On first entering Chapter One Books, I'll be honest and say I was a little unsure if I'd come to the right place.
A counter of cakes and a hot drinks area line the first wall you see, meaning anyone could easily be mistaken and think they'd entered a cafe. But that's not an unusual find in a bookshop, and even now I'm not sure which label would be the most accurate for the subject of this week's blog. Either way, Chapter One Books turned out to be a worthy destination for a tea-hunting bookshopper.
I was in Manchester with my boyfriend and his big brother, and when I heard the former say "It'll be interesting to see what you buy from here" I wasn't entirely surprised, because this isn't a bookshop in the traditional sense of the word. There are no obvious genre divides and while I did see a sign for the secondhand shelves most of the books appear to be placed where they'll look good more than anything else. Thought had obviously gone into which books were on display, but it wasn't immediately clear how shelves were arranged.
Having passed the serving counter (and a stunning selection of cakes), we entered a large, open, space with floor to ceiling windows, and tables and chairs scattered everywhere. Shelves are gently filled with face-out books, most accompanied by a hand-written introduction, and a couple of picnic bench tables of books fill the centre of the room, but the book content of this bookshop is sparse.
I use the word sparse as an observation, not a complaint. Chapter One Books may not be a traditional bookshop and I'm not even sure if I saw a non-fiction area, but it is still a nicely stocked bookshop with an interesting selection of fiction.
This is more a place to meet friends for a cuppa and cake, rather than a dedicated browse, but I'd still advise arriving half an hour early or even allowing time after you've finished catching up to properly enjoy the books: with their covers looking out at you they cannot be ignored.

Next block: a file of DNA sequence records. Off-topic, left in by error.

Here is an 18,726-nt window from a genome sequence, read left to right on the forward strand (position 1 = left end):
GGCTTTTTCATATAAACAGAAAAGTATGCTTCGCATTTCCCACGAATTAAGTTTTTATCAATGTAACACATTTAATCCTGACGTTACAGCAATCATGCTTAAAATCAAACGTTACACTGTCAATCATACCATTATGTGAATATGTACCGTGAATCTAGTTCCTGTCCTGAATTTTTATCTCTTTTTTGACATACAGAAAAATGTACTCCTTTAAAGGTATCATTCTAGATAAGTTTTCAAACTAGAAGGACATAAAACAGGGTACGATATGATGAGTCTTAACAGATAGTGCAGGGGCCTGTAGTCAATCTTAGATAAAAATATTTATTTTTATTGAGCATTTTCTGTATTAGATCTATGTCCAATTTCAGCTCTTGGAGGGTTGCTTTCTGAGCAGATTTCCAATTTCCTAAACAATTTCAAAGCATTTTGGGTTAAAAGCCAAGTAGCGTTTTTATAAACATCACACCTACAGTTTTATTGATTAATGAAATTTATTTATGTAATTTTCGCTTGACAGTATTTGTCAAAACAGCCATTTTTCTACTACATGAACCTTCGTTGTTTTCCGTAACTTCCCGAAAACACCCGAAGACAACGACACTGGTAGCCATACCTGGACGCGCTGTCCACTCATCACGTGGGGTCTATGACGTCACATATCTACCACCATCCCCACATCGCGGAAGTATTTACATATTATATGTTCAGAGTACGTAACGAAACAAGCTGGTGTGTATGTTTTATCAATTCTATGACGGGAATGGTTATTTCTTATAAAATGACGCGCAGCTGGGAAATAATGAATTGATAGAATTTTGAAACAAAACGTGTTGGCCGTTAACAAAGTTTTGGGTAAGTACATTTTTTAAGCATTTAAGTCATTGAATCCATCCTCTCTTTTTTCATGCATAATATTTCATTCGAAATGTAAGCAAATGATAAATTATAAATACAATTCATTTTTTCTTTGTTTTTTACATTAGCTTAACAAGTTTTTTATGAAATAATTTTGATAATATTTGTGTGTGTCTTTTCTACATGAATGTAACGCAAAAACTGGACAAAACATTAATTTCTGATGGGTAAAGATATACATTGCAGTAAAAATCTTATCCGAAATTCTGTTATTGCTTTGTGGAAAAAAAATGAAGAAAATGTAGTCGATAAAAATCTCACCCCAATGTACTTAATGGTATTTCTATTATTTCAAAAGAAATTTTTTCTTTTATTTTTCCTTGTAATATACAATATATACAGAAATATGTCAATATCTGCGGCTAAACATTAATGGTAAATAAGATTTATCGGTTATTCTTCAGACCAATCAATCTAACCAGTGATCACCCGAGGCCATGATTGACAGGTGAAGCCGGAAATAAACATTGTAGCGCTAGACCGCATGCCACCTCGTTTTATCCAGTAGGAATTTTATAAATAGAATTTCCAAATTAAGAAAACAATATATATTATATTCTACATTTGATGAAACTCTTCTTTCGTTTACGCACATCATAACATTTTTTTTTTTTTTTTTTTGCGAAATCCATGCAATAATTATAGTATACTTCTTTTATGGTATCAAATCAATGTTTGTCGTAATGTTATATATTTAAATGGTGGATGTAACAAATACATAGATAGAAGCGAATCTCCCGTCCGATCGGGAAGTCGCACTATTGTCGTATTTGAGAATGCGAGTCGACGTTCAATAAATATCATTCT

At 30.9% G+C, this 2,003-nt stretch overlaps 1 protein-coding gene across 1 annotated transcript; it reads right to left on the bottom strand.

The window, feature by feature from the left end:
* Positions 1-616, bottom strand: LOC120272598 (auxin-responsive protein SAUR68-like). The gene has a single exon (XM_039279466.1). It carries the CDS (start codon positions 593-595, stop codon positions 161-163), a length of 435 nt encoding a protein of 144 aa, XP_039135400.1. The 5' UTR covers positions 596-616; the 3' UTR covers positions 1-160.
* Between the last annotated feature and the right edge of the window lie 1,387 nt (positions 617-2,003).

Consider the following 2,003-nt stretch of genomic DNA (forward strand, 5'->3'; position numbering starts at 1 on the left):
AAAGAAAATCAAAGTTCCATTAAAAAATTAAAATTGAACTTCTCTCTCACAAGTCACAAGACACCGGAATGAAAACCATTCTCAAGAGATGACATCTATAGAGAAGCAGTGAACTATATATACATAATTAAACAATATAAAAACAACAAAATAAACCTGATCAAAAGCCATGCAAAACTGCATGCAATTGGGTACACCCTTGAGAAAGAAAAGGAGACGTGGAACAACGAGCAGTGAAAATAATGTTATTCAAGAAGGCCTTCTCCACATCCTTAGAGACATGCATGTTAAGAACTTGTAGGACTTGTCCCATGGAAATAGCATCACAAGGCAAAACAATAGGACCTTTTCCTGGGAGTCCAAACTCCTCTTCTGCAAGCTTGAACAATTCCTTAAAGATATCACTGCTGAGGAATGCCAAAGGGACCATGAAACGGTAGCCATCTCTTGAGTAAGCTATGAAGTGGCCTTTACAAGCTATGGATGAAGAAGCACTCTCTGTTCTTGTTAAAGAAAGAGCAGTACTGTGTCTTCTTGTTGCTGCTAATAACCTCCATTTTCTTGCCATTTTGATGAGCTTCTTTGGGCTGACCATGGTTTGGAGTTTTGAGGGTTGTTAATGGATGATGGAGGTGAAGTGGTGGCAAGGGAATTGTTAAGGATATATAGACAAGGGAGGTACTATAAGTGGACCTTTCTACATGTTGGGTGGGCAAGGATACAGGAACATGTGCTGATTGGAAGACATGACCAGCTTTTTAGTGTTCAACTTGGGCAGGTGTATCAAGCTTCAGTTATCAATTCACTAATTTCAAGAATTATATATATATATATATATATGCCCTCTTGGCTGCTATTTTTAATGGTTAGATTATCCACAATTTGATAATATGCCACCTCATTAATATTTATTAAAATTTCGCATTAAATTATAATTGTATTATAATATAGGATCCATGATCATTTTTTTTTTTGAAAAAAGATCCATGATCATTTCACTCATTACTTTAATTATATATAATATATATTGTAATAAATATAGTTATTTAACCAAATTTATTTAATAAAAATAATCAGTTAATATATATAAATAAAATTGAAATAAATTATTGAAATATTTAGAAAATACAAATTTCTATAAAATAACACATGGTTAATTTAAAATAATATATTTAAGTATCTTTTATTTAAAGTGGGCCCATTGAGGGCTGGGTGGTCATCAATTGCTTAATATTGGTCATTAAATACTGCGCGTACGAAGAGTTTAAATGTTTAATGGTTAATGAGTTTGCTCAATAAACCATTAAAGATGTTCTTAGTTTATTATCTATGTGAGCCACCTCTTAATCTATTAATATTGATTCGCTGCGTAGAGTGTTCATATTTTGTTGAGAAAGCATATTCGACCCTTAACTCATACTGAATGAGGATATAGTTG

We took our time wandering around, enjoying the unusual layout of the shelves and eyeing up the other customers, trying to work out who would leave next so we could nab their table. This plan worked pretty well because the bookshop's currently running a #BookAndABrew promotion, where you get a free hot drink with every book purchased. It would've been rude not to make the most of this offer.
Eventually realising there was an order to the layout of the stock, I found the science fiction section and chose the Arthur C Clarke Award-winning Children of Time by Adrain Tchaikovsky – and as you've probably guessed, any bookshop that finds space to stock a few science fiction titles wins extra brownie points from me.
During this time I also noticed the other visitors: a couple playing Scrabble, another pair reading together, a group of teens simply hanging out, and others who'd come in to catch up and eventually got drawn into the books, picking up a title as they paused in conversation. These are all reasonable bookshop activities but seemed all the more noticeable because of their taking place at cafe tables, rather than among the shelves. It was also startling to realise many people there were.
This unusual bookshop cafe setting is obviously a recipe for success in Manchester city centre.
Chapter One Books
Chatsworth House, Lever Street, Manchester M1 1BY
Tel: 0161 298 2015
*The brother was lovely, and frustratingly kind and didn't share any embarrassing stories from my boyfriend's childhood.